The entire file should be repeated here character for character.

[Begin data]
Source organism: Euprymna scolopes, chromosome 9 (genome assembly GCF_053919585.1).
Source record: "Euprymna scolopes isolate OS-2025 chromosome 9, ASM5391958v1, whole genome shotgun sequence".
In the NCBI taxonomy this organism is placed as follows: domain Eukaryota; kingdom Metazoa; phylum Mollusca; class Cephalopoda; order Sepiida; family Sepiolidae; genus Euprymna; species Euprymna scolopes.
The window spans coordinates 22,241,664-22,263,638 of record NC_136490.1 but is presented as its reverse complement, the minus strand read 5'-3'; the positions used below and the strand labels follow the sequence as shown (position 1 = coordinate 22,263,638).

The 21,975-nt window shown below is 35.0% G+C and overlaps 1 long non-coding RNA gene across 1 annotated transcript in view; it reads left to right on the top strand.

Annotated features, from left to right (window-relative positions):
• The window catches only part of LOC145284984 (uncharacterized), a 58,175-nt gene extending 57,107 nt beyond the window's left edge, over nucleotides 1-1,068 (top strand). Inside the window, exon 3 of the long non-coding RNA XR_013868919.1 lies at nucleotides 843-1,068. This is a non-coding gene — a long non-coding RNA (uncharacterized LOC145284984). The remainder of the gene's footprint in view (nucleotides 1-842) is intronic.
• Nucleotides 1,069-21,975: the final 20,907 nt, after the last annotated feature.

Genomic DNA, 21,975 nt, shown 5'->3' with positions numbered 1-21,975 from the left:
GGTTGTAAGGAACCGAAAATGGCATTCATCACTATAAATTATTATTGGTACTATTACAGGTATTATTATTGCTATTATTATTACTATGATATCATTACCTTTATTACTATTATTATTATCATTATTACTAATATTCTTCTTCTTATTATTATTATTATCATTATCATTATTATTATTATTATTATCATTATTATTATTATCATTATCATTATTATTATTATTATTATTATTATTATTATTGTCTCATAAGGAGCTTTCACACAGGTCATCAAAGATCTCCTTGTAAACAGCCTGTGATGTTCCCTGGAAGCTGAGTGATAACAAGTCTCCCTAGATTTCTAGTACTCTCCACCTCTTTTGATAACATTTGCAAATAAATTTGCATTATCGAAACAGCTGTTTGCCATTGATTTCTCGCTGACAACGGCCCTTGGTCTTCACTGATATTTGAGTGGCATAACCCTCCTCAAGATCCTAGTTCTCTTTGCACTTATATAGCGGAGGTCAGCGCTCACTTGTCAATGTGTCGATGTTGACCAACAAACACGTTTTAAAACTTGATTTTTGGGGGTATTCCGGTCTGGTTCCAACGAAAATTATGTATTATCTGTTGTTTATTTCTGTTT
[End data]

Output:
Source organism: Euprymna scolopes, chromosome 9 (genome assembly GCF_053919585.1).
Source record: "Euprymna scolopes isolate OS-2025 chromosome 9, ASM5391958v1, whole genome shotgun sequence".
In the NCBI taxonomy this organism is placed as follows: domain Eukaryota; kingdom Metazoa; phylum Mollusca; class Cephalopoda; order Sepiida; family Sepiolidae; genus Euprymna; species Euprymna scolopes.
The window spans coordinates 22,241,664-22,263,638 of record NC_136490.1 but is presented as its reverse complement, the minus strand read 5'-3'; the positions used below and the strand labels follow the sequence as shown (position 1 = coordinate 22,263,638).

The 21,975-nt window shown below is 35.0% G+C and overlaps 1 long non-coding RNA gene across 1 annotated transcript in view; it reads left to right on the top strand.

Annotated features, from left to right (window-relative positions):
• The window catches only part of LOC145284984 (uncharacterized), a 58,175-nt gene extending 57,107 nt beyond the window's left edge, over nucleotides 1-1,068 (top strand). Inside the window, exon 3 of the long non-coding RNA XR_013868919.1 lies at nucleotides 843-1,068. This is a non-coding gene — a long non-coding RNA (uncharacterized LOC145284984). The remainder of the gene's footprint in view (nucleotides 1-842) is intronic.
• Nucleotides 1,069-21,975: the final 20,907 nt, after the last annotated feature.

Genomic DNA, 21,975 nt, shown 5'->3' with positions numbered 1-21,975 from the left:
GGTTGTAAGGAACCGAAAATGGCATTCATCACTATAAATTATTATTGGTACTATTACAGGTATTATTATTGCTATTATTATTACTATGATATCATTACCTTTATTACTATTATTATTATCATTATTACTAATATTCTTCTTCTTATTATTATTATTATCATTATCATTATTATTATTATTATTATCATTATTATTATTATCATTATCATTATTATTATTATTATTATTATTATTATTATTGTCTCATAAGGAGCTTTCACACAGGTCATCAAAGATCTCCTTGTAAACAGCCTGTGATGTTCCCTGGAAGCTGAGTGATAACAAGTCTCCCTAGATTTCTAGTACTCTCCACCTCTTTTGATAACATTTGCAAATAAATTTGCATTATCGAAACAGCTGTTTGCCATTGATTTCTCGCTGACAACGGCCCTTGGTCTTCACTGATATTTGAGTGGCATAACCCTCCTCAAGATCCTAGTTCTCTTTGCACTTATATAGCGGAGGTCAGCGCTCACTTGTCAATGTGTCGATGTTGACCAACAAACACGTTTTAAAACTTGATTTTTGGGGGTATTCCGGTCTGGTTCCAACGAAAATTATGTATTATCTGTTGTTTATTTCTGTTT